“Now look, Beetroot, if we can’t renegotiate, we wither and die” – Vincent Benedict (Danny Devito), Twins
(Author’s note: I’m back after quite a long hiatus)
This weekend Mitt Romney selected Paul Ryan as his running mate – dashing my dreams that he would select Rand Paul and actually give some party-based credence to the freedom movement. It was not to be.
I’ve said on a number of occasions that I will not vote for Mitt Romney – but I’m still watching and listening to see if he gives me a reason to do so. Is the Ryan pick such a reason? We shall see.
My biggest gripes with Romney are that he is wrong on the issues that matter. As I see it, the two most important moral issues from a public policy standpoint (issues over which the president holds huge sway) are abortion and central banking. Or, to put it in more graphic terms, do we hold as a country and as a government that it is tolerable for a person to kill a pre-born child … even if that person happens to be the child’s mother? Further, do we hold that an unaccountable cabal of bankers should have the authority to “print” as much money as they want to for their own needs, and thereby destroy the underlying value of our “stored production” and effectively transfer our labors to themselves? I say the answer to both of these is a resounding “no” – that as fundamental principles we must eschew this type of government-tolerated murder and oppression.
For whatever reason, Mitt Romney doesn’t agree with me. I suppose he’s pro-choice because he wanted to be governor of Massachusetts, and nobody comes close to winning the Massachusetts governorship as a pro-lifer. I can’t exactly point to you why he’s pro-central-banking though. I suspect it’s a symptom of “well, that’s the way it is, and the central bank has an important roll to play in our financial system” – not quite grasping the fundamental principles of freedom and slavery at play. (We saw this in the antebellum south too, where plantation owners couldn’t quite get their heads around the notion of not having slaves. “But that’s the way it is, and the slaves play an important roll in our economy.”)
So maybe Mitt’s just a chameleon who wants to show the lest offensive, most moderated view to garner the most votes. Or perhaps he just hasn’t come to grips with the moral issues at play and doesn’t quite understand them. Of course, neither of these engenders confidence in a principled voter.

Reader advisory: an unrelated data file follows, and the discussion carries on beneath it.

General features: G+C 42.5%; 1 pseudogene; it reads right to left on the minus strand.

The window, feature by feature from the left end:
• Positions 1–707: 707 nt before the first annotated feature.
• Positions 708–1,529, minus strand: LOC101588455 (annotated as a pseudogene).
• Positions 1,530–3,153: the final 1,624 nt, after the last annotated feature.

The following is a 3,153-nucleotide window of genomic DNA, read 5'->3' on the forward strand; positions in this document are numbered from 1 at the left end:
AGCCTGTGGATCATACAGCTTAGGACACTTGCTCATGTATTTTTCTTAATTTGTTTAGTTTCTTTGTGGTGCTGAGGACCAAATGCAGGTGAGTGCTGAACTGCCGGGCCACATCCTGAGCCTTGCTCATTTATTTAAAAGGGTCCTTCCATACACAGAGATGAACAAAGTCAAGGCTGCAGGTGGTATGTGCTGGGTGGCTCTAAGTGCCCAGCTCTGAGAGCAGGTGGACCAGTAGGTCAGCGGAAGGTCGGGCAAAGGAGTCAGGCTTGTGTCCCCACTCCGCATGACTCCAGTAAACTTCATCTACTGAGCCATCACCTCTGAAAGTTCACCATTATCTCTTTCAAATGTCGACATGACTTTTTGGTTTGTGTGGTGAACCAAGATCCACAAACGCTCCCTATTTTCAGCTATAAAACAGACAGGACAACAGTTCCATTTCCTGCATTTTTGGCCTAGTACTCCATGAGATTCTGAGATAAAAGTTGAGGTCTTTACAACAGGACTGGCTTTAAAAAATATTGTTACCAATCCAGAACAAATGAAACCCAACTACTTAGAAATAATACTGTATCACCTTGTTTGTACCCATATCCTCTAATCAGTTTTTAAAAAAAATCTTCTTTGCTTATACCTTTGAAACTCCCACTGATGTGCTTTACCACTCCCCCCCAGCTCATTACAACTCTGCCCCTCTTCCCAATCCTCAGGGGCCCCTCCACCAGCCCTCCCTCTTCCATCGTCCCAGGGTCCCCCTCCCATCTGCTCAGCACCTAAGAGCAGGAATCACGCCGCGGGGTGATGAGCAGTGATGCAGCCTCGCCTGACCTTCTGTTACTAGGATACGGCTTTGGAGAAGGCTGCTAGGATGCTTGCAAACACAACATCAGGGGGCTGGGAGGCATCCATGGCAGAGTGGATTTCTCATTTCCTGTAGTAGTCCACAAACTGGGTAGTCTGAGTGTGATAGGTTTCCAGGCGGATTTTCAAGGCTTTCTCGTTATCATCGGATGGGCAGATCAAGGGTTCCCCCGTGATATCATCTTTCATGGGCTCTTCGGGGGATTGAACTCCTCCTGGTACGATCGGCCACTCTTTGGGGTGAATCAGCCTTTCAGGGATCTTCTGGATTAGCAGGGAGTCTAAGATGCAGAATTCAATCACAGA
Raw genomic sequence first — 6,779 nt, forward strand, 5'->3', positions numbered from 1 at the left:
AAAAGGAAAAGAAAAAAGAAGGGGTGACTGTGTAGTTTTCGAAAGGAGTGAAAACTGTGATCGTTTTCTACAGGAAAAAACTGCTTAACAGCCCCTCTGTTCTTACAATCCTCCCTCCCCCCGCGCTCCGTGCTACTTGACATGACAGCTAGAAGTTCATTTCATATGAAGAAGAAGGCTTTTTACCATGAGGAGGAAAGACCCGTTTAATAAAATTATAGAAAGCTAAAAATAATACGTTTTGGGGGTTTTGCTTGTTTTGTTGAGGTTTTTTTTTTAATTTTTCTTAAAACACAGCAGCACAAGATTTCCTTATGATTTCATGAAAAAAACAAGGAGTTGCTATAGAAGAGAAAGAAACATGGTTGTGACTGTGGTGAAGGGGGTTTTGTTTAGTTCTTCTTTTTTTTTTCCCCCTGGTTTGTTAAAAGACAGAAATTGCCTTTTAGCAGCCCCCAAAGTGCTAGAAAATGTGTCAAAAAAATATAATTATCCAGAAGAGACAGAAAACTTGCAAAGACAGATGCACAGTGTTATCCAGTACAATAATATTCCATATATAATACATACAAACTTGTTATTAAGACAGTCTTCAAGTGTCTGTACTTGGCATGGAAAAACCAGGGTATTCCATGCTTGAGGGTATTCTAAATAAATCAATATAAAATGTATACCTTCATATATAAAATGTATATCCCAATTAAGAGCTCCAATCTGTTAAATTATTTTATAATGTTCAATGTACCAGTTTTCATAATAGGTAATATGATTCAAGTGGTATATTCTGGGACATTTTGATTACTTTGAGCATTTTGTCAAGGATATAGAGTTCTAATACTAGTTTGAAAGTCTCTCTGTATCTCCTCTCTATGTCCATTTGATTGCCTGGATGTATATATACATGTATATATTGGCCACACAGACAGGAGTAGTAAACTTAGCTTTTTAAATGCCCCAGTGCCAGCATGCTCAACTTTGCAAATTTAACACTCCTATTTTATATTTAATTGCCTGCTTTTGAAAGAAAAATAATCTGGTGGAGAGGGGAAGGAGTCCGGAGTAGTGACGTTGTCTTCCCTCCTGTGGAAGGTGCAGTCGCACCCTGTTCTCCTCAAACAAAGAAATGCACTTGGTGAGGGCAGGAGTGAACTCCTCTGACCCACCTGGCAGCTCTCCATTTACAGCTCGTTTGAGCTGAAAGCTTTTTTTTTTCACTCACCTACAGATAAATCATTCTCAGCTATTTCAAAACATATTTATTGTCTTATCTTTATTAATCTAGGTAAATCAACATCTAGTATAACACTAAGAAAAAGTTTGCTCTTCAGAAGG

Very well. My objections to Romney are already known, as well is my declaration that I would vote for Romney if he selected Rand Paul as his VP. That the elevation of the libertarian side of the party to the VP slot would be enough to pull me on board. Is the same true with Paul Ryan?
I’ll admit to not having read the “Ryan Budget” cover to cover, but it apparently contained some spending “cuts” – or rather some reductions in the rate of growth. That’s a good thing. Ryan has also proposed the use of “premium support” for Medicare, which is effectively the same as a “voucher” in the school system. Participants would get to choose between government and private plans, and the government would give them a voucher. Further, he has proposed the use of block grants to the states. “Here’s how much money you can spend – you figure out how you want to spend it.”
These would be two wildly positive developments. I generally hold that individuals would do better than the federal government at choosing their own coverage for their own needs; and different states have different problems and needs, and could also better serve the public if they had freedom to craft their funding.
Now as a general rule I think that no federal funding should be used for benevolent purposes. It’s not that I oppose benevolence (e.g., helping the elderly with their medical care), but rather that I oppose the use of the strong arm of the government to extract a man’s wages (which are an exchange of his life for his production) to perform those functions. You cannot accomplish good through evil. You cannot achieve a truly benevolent end by taking away someone else’s life to do it.
Given that, there is a pragmatic argument to be made. If we are going to arrive at a place where we dismantle this egregious system, we are likely to have to pass through a number of intermediaries on the way. One such intermediary is the transfer of power from the federal government back to individuals and the states. Oppressive and inefficient ideologies rarely survive once they have to face competition. As soon as individuals have control they’ll make choices in their best interest and allow the free market’s price mechanism to bring down the cost of care (which is, by the way, a good thing). Also, the state block grants are a natural transition to total state control of their medical support systems. Once this happens, states that choose lower taxes and lower support will naturally attract more productive workers and businesses – and the high tax, high support states will get choked off and forced to choose a better path.
On abortion Ryan is solidly pro-life. On central banking, Ryan has said recently that the Fed should forget about its “dual mandate” of low inflation and high employment, and focus just on inflation. Perhaps he understands that a dual mandate is impossible, and that the central bank can only reasonably accomplish one of them (and inflation is really the only one that makes sense). This isn’t as good as getting rid of the central bank altogether, but it is one of the broadest and most aggressive statements that change needs to happen.
I have to say, I’m pretty impressed. I’m sure the “dirt” on Ryan will come out soon, and I’ll be watching for that too. For now, I’ll say that I would definitely vote for Ryan at the top of the ticket (this is nothing new). But will I vote Romney because he has Ryan as his VP? I’m still not sure. But I am watching and listening to see if Romney has made a turn toward principled leadership.